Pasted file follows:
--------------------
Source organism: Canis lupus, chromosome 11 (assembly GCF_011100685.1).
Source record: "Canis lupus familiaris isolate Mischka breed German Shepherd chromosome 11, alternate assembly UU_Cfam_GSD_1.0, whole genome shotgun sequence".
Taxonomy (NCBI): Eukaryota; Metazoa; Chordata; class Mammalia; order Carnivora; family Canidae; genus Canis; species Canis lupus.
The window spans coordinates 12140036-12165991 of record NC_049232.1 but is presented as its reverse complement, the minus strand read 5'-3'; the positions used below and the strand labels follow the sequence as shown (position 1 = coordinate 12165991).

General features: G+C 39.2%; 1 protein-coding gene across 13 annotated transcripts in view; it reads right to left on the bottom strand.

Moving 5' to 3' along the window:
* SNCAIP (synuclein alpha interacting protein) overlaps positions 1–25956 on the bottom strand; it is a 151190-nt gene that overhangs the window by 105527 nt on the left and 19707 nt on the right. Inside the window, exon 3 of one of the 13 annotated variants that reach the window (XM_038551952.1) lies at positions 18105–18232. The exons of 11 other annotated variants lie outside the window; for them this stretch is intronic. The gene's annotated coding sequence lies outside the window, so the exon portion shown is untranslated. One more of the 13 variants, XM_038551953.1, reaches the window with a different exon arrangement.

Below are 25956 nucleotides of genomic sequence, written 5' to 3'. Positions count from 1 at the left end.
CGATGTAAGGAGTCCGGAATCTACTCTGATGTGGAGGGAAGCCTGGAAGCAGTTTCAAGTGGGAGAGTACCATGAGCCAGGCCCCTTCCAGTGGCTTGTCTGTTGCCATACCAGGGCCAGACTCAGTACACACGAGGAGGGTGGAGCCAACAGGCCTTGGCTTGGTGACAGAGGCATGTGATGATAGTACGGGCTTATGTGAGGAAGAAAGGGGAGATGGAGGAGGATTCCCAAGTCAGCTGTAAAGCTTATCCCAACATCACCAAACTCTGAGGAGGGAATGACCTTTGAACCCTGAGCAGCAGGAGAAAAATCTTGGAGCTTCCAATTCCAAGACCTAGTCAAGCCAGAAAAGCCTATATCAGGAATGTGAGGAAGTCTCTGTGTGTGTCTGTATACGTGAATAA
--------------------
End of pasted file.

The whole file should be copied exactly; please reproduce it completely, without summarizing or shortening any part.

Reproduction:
Source organism: Canis lupus, chromosome 11 (assembly GCF_011100685.1).
Source record: "Canis lupus familiaris isolate Mischka breed German Shepherd chromosome 11, alternate assembly UU_Cfam_GSD_1.0, whole genome shotgun sequence".
Taxonomy (NCBI): Eukaryota; Metazoa; Chordata; class Mammalia; order Carnivora; family Canidae; genus Canis; species Canis lupus.
The window spans coordinates 12140036-12165991 of record NC_049232.1 but is presented as its reverse complement, the minus strand read 5'-3'; the positions used below and the strand labels follow the sequence as shown (position 1 = coordinate 12165991).

General features: G+C 39.2%; 1 protein-coding gene across 13 annotated transcripts in view; it reads right to left on the bottom strand.

Moving 5' to 3' along the window:
* SNCAIP (synuclein alpha interacting protein) overlaps positions 1–25956 on the bottom strand; it is a 151190-nt gene that overhangs the window by 105527 nt on the left and 19707 nt on the right. Inside the window, exon 3 of one of the 13 annotated variants that reach the window (XM_038551952.1) lies at positions 18105–18232. The exons of 11 other annotated variants lie outside the window; for them this stretch is intronic. The gene's annotated coding sequence lies outside the window, so the exon portion shown is untranslated. One more of the 13 variants, XM_038551953.1, reaches the window with a different exon arrangement.

Below are 25956 nucleotides of genomic sequence, written 5' to 3'. Positions count from 1 at the left end.
CGATGTAAGGAGTCCGGAATCTACTCTGATGTGGAGGGAAGCCTGGAAGCAGTTTCAAGTGGGAGAGTACCATGAGCCAGGCCCCTTCCAGTGGCTTGTCTGTTGCCATACCAGGGCCAGACTCAGTACACACGAGGAGGGTGGAGCCAACAGGCCTTGGCTTGGTGACAGAGGCATGTGATGATAGTACGGGCTTATGTGAGGAAGAAAGGGGAGATGGAGGAGGATTCCCAAGTCAGCTGTAAAGCTTATCCCAACATCACCAAACTCTGAGGAGGGAATGACCTTTGAACCCTGAGCAGCAGGAGAAAAATCTTGGAGCTTCCAATTCCAAGACCTAGTCAAGCCAGAAAAGCCTATATCAGGAATGTGAGGAAGTCTCTGTGTGTGTCTGTATACGTGAATAA